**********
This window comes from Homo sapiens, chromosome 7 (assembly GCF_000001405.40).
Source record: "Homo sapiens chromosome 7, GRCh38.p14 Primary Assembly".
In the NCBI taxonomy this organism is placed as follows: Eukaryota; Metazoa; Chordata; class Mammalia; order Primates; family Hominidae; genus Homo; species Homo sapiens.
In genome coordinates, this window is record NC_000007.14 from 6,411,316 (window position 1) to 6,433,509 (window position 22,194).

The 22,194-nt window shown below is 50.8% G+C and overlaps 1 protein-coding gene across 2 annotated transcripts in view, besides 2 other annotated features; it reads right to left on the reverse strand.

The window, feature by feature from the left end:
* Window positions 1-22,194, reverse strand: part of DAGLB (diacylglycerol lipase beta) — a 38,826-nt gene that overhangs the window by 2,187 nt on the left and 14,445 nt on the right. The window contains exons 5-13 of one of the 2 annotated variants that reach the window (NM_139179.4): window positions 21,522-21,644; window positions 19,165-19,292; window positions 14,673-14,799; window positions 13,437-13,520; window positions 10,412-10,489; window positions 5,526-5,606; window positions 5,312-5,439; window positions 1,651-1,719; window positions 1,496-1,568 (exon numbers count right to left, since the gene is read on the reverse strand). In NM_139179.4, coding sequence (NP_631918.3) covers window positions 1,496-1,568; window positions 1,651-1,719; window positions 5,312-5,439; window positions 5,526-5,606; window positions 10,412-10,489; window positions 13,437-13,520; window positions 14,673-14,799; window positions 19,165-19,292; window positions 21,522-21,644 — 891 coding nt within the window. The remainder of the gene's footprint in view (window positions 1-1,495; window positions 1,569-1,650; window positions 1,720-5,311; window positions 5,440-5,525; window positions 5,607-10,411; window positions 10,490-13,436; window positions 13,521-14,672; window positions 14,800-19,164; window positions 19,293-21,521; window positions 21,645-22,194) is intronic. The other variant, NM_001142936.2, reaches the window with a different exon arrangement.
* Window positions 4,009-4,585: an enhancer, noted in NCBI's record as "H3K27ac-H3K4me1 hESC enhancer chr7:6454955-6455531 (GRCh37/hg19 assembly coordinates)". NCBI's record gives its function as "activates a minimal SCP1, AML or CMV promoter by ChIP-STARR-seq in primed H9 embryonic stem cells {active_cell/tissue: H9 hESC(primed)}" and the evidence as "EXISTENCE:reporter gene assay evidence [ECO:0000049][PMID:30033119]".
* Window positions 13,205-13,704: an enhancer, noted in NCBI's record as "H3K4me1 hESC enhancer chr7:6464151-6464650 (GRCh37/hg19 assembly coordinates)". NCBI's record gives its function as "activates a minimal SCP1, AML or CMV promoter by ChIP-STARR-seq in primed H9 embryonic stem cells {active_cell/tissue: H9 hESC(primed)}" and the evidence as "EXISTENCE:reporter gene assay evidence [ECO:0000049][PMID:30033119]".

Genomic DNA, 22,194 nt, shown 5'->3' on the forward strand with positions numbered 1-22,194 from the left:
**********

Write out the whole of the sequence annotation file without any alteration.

This window comes from Homo sapiens, chromosome 7 (assembly GCF_000001405.40).
Source record: "Homo sapiens chromosome 7, GRCh38.p14 Primary Assembly".
In the NCBI taxonomy this organism is placed as follows: Eukaryota; Metazoa; Chordata; class Mammalia; order Primates; family Hominidae; genus Homo; species Homo sapiens.
In genome coordinates, this window is record NC_000007.14 from 6,411,316 (window position 1) to 6,433,509 (window position 22,194).

The 22,194-nt window shown below is 50.8% G+C and overlaps 1 protein-coding gene across 2 annotated transcripts in view, besides 2 other annotated features; it reads right to left on the reverse strand.

The window, feature by feature from the left end:
* Window positions 1-22,194, reverse strand: part of DAGLB (diacylglycerol lipase beta) — a 38,826-nt gene that overhangs the window by 2,187 nt on the left and 14,445 nt on the right. The window contains exons 5-13 of one of the 2 annotated variants that reach the window (NM_139179.4): window positions 21,522-21,644; window positions 19,165-19,292; window positions 14,673-14,799; window positions 13,437-13,520; window positions 10,412-10,489; window positions 5,526-5,606; window positions 5,312-5,439; window positions 1,651-1,719; window positions 1,496-1,568 (exon numbers count right to left, since the gene is read on the reverse strand). In NM_139179.4, coding sequence (NP_631918.3) covers window positions 1,496-1,568; window positions 1,651-1,719; window positions 5,312-5,439; window positions 5,526-5,606; window positions 10,412-10,489; window positions 13,437-13,520; window positions 14,673-14,799; window positions 19,165-19,292; window positions 21,522-21,644 — 891 coding nt within the window. The remainder of the gene's footprint in view (window positions 1-1,495; window positions 1,569-1,650; window positions 1,720-5,311; window positions 5,440-5,525; window positions 5,607-10,411; window positions 10,490-13,436; window positions 13,521-14,672; window positions 14,800-19,164; window positions 19,293-21,521; window positions 21,645-22,194) is intronic. The other variant, NM_001142936.2, reaches the window with a different exon arrangement.
* Window positions 4,009-4,585: an enhancer, noted in NCBI's record as "H3K27ac-H3K4me1 hESC enhancer chr7:6454955-6455531 (GRCh37/hg19 assembly coordinates)". NCBI's record gives its function as "activates a minimal SCP1, AML or CMV promoter by ChIP-STARR-seq in primed H9 embryonic stem cells {active_cell/tissue: H9 hESC(primed)}" and the evidence as "EXISTENCE:reporter gene assay evidence [ECO:0000049][PMID:30033119]".
* Window positions 13,205-13,704: an enhancer, noted in NCBI's record as "H3K4me1 hESC enhancer chr7:6464151-6464650 (GRCh37/hg19 assembly coordinates)". NCBI's record gives its function as "activates a minimal SCP1, AML or CMV promoter by ChIP-STARR-seq in primed H9 embryonic stem cells {active_cell/tissue: H9 hESC(primed)}" and the evidence as "EXISTENCE:reporter gene assay evidence [ECO:0000049][PMID:30033119]".

Genomic DNA, 22,194 nt, shown 5'->3' on the forward strand with positions numbered 1-22,194 from the left: